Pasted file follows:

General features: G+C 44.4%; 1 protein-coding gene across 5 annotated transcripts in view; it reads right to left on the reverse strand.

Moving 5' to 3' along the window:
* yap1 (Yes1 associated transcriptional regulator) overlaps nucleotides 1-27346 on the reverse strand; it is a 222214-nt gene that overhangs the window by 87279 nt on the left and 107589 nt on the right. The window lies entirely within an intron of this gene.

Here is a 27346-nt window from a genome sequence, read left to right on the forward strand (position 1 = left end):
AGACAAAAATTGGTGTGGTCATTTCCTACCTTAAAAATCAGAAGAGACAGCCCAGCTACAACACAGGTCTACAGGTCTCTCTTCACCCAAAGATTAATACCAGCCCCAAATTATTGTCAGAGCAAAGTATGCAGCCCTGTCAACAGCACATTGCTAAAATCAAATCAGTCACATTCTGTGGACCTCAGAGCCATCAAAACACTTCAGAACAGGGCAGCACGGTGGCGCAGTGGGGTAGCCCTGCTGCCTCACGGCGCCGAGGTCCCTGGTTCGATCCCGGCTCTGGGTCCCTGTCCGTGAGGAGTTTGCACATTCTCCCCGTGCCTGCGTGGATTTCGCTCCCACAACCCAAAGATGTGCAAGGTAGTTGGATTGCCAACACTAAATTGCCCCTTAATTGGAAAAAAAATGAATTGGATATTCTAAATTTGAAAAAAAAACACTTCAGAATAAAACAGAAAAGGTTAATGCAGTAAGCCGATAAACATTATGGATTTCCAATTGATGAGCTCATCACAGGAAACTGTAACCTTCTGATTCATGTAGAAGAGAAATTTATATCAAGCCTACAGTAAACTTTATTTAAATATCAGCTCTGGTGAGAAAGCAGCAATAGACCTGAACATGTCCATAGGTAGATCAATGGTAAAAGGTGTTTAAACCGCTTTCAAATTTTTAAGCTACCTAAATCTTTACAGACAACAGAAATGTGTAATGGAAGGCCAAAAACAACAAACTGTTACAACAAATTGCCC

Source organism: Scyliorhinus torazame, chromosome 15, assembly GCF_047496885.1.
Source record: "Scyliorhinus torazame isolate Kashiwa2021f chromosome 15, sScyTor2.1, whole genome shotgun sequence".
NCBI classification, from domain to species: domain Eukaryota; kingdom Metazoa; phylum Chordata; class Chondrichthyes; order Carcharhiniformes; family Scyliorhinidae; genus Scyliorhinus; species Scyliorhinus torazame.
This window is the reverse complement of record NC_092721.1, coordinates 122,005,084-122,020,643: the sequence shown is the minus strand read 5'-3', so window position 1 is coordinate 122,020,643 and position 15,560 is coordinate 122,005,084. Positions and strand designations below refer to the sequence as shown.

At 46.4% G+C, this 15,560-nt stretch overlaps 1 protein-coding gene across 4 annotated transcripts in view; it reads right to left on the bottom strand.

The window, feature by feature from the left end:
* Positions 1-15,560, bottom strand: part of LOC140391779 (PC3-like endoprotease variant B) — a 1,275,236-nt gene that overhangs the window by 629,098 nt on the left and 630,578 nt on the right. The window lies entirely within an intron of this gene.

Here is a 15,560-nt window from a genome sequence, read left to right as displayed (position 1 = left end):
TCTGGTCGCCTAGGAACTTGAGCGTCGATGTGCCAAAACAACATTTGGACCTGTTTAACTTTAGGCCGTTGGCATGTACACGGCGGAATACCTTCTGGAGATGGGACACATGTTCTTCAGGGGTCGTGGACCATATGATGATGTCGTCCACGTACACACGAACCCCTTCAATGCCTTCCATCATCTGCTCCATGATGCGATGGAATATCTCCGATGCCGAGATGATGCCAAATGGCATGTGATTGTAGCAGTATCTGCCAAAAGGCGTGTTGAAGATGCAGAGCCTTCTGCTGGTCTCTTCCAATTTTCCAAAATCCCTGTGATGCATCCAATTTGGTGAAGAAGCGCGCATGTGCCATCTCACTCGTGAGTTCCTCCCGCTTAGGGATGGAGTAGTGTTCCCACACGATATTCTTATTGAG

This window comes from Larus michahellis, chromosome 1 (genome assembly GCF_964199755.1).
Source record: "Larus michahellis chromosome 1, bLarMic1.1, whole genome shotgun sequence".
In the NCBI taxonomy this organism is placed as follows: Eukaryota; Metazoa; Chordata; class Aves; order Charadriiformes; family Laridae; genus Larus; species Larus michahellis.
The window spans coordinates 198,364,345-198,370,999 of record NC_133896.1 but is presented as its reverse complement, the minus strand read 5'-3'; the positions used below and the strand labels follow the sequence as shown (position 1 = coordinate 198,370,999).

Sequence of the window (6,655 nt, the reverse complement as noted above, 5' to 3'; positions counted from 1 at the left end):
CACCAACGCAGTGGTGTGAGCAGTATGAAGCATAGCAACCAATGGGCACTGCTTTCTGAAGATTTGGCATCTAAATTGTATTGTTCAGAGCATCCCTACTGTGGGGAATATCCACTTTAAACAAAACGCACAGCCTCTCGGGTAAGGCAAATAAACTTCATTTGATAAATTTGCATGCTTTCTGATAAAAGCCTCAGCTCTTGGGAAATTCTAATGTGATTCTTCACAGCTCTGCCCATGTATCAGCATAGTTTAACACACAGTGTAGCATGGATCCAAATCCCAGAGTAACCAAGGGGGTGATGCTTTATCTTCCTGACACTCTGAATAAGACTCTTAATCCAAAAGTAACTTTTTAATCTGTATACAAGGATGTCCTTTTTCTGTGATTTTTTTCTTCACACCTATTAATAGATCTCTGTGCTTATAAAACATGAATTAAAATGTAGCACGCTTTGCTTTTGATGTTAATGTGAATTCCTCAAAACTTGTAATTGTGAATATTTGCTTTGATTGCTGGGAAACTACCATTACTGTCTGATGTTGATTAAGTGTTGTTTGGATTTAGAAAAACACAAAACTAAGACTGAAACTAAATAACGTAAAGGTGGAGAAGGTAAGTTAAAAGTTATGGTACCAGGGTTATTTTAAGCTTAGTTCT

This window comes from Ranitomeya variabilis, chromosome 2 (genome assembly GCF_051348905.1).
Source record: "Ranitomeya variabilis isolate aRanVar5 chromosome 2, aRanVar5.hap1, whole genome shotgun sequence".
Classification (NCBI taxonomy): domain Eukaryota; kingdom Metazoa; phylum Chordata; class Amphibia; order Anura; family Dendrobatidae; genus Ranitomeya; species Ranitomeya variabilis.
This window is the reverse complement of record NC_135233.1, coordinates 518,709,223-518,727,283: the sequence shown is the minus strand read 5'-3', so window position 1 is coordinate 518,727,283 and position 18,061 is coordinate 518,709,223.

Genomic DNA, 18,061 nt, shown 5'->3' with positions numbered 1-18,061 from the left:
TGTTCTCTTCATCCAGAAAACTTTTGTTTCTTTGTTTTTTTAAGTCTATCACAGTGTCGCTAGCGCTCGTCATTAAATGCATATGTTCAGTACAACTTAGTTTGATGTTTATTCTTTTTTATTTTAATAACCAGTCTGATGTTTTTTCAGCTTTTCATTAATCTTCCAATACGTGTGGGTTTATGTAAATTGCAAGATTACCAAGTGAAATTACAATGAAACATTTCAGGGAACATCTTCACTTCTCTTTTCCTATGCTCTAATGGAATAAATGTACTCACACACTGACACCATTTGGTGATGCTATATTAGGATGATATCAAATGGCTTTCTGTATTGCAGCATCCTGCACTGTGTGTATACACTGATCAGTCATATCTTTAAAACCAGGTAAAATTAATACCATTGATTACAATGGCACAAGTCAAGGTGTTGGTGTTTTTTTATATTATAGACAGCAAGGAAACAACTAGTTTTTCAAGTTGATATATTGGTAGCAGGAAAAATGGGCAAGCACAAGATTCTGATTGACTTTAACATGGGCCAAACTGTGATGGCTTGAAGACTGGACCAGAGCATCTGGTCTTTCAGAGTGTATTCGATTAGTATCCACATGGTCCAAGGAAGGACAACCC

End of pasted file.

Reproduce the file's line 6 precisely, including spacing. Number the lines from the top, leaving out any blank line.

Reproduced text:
Source organism: Scyliorhinus torazame, chromosome 15, assembly GCF_047496885.1.